Pakistani-American journalist to moderate US presidential debate

mna Nawaz of PBS Newshour speaks during the PBS segment of the Summer 2019 Television Critics Association Press Tour 2019 at The Beverly Hilton Hotel on July 29, 2019 in Beverly Hills, California. (AFP/File)
Updated 08 December 2019

Pakistani-American journalist to moderate US presidential debate

  • Nawaz will be co-hosting the program with a PBS veteran on December 19
  • Won the Peabody Award for her story on the global plastic problem earlier this year

ISLAMABAD: Another member of the Pakistani diaspora in the US made history with journalist Amna Nawaz becoming the first South Asian American to moderate the US presidential debate on December 19.
Nawaz will be co-moderating the process with PBS NewsHour anchor and managing editor, Judy Woodruff, at the Loyola Marymount University in Los Angeles, California.
Sara Just, executive producer of PBS NewsHour, made the announcement on November 27.
Woodruff will lead the panel which includes Politico’s chief political correspondent, Tim Alberta, and PBS NewsHour White House correspondent, Yamiche Alcindor.

Amna Nawaz is the first South Asian American journalist to be selected to moderate a US presidential debate. 17th August, 2019. (Enoch Chan, Amna Nawaz Instagram)

Nawaz, 40, who is originally from the state of Virginia, has a decorated and impressive career as a journalist. She is the senior national correspondent and primary substitute anchor on PBS NewsHour, and has been with the organization since April 2018.
Earlier this year, she won the Peabody Award for her reporting on the global plastic problem which NewsHour ran as a series.
Prior to joining NewsHour, Nawaz worked as an anchor and correspondent with ABC News.
Her beat covers politics, foreign affairs, education, climate change, culture and sports.
At ABC, Nawaz covered the 2016 US presidential elections, and has reported on President Donald Trump’s immigration policies.
She’s also the founder and the former managing editor of NBC’s Asian American platform.
On being an Asian American voice from the largest growing population in the USA, and being the first of many things Nawaz told Jade “I’ve had people make assumptions about me – because I’m a woman, because I’m Asian, because my family’s from Pakistan, because I’m Muslim – but I can’t control what others think. All I can do is bring my whole self to this job, to report the stories as I see them, and try to treat others’ stories with the same care and respect I’d want someone to treat mine.”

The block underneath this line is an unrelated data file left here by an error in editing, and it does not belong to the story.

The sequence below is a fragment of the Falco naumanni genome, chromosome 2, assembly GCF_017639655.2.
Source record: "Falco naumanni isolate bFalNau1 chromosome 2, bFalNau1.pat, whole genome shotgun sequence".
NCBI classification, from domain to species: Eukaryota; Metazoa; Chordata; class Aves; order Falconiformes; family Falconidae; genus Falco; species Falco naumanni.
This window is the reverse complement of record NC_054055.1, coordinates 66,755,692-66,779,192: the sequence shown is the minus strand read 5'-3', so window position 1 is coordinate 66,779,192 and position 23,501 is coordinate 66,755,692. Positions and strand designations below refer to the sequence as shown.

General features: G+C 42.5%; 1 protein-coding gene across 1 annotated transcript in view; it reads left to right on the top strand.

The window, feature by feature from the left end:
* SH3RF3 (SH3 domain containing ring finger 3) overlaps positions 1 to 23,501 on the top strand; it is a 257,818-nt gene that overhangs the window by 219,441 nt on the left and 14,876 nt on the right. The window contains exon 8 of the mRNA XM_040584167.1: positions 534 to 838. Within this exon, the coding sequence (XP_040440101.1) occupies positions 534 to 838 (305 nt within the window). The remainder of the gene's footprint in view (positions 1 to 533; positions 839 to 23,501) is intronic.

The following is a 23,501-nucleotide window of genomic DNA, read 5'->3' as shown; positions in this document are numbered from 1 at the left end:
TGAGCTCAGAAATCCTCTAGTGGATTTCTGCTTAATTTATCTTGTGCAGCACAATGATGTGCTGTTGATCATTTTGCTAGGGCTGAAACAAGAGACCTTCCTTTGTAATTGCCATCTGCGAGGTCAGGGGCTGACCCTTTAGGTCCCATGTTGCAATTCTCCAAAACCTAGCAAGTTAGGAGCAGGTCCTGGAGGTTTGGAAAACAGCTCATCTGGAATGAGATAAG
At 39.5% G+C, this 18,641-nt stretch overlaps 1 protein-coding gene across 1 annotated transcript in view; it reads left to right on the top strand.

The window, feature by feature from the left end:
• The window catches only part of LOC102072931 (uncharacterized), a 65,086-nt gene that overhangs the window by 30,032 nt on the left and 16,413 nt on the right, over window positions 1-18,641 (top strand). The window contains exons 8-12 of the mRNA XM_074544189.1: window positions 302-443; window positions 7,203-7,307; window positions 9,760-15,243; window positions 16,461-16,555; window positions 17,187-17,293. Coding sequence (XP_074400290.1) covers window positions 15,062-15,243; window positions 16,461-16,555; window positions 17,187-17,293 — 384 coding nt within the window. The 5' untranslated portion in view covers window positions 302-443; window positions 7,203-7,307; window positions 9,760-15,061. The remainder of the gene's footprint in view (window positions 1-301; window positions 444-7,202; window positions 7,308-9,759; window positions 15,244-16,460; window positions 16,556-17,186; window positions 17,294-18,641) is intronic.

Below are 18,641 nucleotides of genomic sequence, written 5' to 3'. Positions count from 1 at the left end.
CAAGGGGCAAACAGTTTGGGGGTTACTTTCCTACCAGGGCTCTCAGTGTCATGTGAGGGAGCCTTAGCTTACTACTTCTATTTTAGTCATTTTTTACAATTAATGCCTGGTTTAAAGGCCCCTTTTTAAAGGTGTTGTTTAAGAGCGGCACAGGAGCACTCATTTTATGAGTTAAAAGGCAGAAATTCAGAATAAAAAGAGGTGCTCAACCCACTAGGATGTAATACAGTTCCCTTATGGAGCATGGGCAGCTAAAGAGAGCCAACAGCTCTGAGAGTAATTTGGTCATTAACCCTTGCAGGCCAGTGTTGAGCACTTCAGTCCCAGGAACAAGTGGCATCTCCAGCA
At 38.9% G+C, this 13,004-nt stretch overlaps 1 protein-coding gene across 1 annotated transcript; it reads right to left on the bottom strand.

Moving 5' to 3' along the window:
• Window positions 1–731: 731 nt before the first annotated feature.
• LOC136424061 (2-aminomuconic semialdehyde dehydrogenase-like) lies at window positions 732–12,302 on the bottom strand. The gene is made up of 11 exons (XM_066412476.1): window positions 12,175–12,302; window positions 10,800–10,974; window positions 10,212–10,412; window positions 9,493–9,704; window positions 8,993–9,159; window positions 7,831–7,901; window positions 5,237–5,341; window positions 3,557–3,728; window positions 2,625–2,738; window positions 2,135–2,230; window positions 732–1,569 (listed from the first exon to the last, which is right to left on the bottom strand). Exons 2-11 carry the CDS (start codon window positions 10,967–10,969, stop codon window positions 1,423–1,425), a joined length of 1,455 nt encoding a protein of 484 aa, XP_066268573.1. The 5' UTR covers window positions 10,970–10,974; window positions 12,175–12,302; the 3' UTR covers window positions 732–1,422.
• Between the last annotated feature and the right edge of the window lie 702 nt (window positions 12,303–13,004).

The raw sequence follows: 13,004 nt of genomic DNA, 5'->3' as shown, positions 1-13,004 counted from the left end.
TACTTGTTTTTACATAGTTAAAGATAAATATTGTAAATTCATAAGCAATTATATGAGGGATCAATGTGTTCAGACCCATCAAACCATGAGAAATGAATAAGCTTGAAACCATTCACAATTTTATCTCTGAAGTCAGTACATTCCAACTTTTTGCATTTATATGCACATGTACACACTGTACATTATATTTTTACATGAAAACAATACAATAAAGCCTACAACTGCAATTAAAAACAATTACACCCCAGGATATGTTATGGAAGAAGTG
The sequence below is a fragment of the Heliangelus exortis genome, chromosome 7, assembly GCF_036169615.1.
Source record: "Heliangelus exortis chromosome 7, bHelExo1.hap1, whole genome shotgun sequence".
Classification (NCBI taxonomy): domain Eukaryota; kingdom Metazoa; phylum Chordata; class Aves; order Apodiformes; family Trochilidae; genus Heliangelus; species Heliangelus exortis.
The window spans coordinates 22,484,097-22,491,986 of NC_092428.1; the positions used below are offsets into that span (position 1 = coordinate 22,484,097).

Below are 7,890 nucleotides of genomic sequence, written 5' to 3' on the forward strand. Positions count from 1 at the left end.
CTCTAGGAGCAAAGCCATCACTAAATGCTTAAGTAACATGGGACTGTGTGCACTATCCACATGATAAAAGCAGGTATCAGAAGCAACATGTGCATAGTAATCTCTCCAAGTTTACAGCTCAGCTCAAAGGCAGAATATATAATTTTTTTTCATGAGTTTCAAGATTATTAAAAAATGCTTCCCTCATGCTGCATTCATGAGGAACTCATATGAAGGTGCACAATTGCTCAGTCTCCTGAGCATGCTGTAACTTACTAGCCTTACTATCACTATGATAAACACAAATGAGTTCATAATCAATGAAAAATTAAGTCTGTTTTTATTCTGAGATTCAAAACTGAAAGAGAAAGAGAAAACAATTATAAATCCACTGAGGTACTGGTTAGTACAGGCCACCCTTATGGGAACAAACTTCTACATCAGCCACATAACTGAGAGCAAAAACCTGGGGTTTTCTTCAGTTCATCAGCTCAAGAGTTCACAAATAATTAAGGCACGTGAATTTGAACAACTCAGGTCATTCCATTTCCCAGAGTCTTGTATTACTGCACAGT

Police detain Pakistani activists protesting PTM leader’s arrest

Updated 28 January 2020

Police detain Pakistani activists protesting PTM leader’s arrest

  • Lawmaker Mohsin Dawar and other activists of Pashtun Tahaffuz Movement arrested as they demonstrated in Islamabad
  • The protests were against Monday’s arrest of PTM leader Manzoor Pashteen who is now charged with ‘sedition’

ISLAMABAD: Pakistani police on Tuesday arrested activists and lawmakers protesting the arrest of the leader of the Pashtun Tahaffuz Movement (PTM), local media said.

Lawmaker Mohsin Dawar, along with several activists of PTM, were taken into police custody as they demonstrated outside the National Press Club against Monday’s arrest of Manzoor Pashteen, the movement’s leader.

Local media footage and videos circulating on social media showed police arriving at the protest site and rounding up demonstrators. One video showed Dawar in a policeman’s chokehold as another shouted: “Take them away!”

Kohsar police Station House Officer (SHO) Akhtar Ali told local Dawn TV channel that fifteen member of the PTM, including Dawar, had been taken to Kohsar police station from outside the National Press Club in Islamabad.
Pashteen was arrested by police from Peshawar in the early hours of Monday on a number of charges, including “sedition,” a senior police official of Pakistan’s northwestern province of Khyber-Pakhtunkhwa told Reuters.

PTM campaigns against alleged extrajudicial killings and enforced disappearances of Pashtuns and other ethnic minorities.

It emerged in 2018 after the killing of an ethnic Pashtun man by police in the port city of Karachi. That killing led to nationwide protests and turned the issue of alleged state violence against Pashtuns into a national debate.

The Pakistani military accuses the PTM of being funded by foreign enemies India and Afghanistan. The PTM denies foreign links.

Many of PTM’s supporters are ethnic Pashtuns who hail originally from areas bordering Afghanistan, which has been the center point of a long insurgency by Taliban and other militants and subsequent operations by the Pakistani military. Millions of people from the area have been displaced due to the operations.

Two members of the PTM, including Dawar, are elected lawmakers and were arrested under anti-terrorism laws and detained for close to four months after a deadly clash between troops and activists at a security post in northern Pakistan in May last year.